0
votes
3answers
160 views

Potentiometer voltage change

I'm trying to understand simple things about electricity reading allaboutcircuits.com web. This chapter includes image which´s principle I don't understand. Here it is: When supplying constant ...
1
vote
1answer
233 views

Electric power for current density

The electric power produced by a current $I\in\mathbb{R}^+$ and a voltage $V\in\mathbb{R}^+$ is $$ P = IV. $$ Now the current is given as an (alternating) current density ...
6
votes
5answers
698 views

Difference between ways of transmitting power

There are two ways to transmit the same amount of power, 1 amp at 1 million volts or 1 million amps at 1 volt. Conceptually what is the difference? How can I think about it conceptually? I would ...
0
votes
0answers
87 views

About electric current analogy

my teacher gave me this analogy to the electric current , the wire is like a pearl necklace where the pearls can move, the current or the movement of electrons is like putting your fingers between 2 ...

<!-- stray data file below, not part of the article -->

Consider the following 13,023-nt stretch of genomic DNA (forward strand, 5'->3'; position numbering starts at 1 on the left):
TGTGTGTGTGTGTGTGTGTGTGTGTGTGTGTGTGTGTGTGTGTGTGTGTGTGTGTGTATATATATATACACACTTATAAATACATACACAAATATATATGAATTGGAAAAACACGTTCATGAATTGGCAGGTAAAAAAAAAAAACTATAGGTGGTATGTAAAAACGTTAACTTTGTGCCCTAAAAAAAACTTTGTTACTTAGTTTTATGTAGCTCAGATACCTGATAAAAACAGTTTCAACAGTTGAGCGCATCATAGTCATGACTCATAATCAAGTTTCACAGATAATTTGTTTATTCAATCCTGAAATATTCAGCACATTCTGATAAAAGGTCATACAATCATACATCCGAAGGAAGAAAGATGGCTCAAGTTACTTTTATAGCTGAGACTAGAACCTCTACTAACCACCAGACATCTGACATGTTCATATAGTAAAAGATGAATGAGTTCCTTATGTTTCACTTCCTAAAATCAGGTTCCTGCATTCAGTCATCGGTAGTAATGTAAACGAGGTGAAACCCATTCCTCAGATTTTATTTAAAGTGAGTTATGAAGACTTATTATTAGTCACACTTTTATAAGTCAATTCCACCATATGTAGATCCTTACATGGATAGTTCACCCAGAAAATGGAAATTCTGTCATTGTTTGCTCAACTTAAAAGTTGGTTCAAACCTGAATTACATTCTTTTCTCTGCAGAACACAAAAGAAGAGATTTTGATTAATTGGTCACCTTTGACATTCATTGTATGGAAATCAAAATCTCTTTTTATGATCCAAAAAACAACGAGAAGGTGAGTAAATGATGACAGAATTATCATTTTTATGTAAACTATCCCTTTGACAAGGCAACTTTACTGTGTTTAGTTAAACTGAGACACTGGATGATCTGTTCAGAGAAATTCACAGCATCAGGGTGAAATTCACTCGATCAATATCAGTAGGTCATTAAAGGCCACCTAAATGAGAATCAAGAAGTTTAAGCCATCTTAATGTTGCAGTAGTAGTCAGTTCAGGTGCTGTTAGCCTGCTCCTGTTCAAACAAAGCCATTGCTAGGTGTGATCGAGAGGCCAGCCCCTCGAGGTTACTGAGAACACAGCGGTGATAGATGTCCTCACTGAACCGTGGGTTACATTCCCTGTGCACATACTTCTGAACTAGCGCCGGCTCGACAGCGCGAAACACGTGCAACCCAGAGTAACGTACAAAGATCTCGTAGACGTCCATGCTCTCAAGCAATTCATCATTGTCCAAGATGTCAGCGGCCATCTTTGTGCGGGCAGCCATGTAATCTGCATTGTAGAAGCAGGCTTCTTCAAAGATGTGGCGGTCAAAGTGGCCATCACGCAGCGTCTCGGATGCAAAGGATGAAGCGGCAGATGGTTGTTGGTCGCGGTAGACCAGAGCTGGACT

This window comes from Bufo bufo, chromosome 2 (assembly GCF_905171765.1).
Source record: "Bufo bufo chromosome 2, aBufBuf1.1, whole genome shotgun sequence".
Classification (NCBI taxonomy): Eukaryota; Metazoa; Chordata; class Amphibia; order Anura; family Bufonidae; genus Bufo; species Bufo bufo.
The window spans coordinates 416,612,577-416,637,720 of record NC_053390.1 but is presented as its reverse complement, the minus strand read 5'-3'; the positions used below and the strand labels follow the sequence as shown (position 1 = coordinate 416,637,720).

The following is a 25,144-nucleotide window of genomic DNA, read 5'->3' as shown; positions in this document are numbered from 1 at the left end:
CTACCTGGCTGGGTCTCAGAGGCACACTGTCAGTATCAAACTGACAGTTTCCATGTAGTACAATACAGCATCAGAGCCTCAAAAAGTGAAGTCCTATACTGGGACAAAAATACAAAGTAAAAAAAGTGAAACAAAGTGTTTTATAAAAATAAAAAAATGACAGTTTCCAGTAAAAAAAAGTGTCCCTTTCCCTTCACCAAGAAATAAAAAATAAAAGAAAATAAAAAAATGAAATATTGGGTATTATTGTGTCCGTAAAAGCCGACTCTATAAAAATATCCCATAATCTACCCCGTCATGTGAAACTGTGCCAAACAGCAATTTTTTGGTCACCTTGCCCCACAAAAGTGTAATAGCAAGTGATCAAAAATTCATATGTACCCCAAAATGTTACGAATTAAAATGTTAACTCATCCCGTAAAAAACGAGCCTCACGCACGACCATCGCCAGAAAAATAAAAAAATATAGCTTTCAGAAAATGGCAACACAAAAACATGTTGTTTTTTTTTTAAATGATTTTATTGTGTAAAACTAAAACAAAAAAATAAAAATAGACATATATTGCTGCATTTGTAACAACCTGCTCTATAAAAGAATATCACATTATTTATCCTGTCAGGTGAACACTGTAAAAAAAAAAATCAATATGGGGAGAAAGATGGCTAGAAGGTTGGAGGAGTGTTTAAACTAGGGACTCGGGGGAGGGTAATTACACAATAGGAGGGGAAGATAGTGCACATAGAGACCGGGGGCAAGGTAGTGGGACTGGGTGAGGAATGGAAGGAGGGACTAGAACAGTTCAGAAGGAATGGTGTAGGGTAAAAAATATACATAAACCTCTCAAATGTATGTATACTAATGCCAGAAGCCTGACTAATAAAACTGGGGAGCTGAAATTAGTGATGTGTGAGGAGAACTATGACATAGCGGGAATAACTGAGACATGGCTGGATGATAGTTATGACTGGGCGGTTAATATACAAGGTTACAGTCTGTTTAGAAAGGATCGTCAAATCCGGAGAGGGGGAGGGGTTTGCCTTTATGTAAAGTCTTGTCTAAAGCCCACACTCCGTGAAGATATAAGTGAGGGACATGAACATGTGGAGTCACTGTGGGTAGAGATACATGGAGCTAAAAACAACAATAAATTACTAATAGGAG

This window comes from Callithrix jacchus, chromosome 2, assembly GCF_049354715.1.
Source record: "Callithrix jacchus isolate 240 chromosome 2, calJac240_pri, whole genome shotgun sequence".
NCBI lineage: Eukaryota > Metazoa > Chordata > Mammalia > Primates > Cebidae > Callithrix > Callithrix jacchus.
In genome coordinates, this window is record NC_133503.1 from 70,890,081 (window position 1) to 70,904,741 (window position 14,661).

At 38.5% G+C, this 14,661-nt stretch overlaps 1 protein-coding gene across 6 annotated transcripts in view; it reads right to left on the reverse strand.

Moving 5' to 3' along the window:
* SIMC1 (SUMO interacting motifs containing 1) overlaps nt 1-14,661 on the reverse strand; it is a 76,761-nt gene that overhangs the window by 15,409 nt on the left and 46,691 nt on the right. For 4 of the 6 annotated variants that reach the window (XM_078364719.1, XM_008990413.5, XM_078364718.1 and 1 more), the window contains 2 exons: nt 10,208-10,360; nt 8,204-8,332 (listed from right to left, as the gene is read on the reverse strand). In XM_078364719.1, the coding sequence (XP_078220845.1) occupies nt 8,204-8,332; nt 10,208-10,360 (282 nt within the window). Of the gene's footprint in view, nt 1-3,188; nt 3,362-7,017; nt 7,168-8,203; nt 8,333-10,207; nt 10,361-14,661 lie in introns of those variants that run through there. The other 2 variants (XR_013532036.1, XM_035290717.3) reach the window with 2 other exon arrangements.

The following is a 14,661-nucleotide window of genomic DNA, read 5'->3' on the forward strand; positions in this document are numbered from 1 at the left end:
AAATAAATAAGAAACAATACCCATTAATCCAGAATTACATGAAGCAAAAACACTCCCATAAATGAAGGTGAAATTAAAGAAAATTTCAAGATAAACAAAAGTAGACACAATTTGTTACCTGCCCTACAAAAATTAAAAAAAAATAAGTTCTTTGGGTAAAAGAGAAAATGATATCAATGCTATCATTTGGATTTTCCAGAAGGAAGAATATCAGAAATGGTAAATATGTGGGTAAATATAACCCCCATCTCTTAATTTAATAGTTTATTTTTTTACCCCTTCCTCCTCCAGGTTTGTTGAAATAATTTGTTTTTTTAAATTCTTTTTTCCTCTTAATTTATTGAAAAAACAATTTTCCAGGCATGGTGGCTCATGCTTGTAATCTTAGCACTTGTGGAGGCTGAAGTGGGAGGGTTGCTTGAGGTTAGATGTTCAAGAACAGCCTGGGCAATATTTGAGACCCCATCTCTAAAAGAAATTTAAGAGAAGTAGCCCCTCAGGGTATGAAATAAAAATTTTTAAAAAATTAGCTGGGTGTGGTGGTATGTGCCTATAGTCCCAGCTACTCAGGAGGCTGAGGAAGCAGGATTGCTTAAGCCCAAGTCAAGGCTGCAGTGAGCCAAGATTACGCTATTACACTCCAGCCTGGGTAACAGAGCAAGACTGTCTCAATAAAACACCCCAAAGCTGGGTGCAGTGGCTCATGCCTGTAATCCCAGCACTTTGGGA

0
votes
3answers
229 views

Which quantity gives the resistance of a component?

In a current vs potential difference graph, we can obtain the value of the resistance of the component. There are books that say gradient-inverse is the resistance and also books that say the value of ...
0
votes
2answers
118 views

Electric power transmission

If we want to transmit electic current for a long distance, we must minimize a heat that releases because of the resistanse. We cannot make a cable wide because it is expensive and it will be massive. ...
0
votes
1answer
2k views

Volts, Amps, and Practical Electrical Knowledge [duplicate]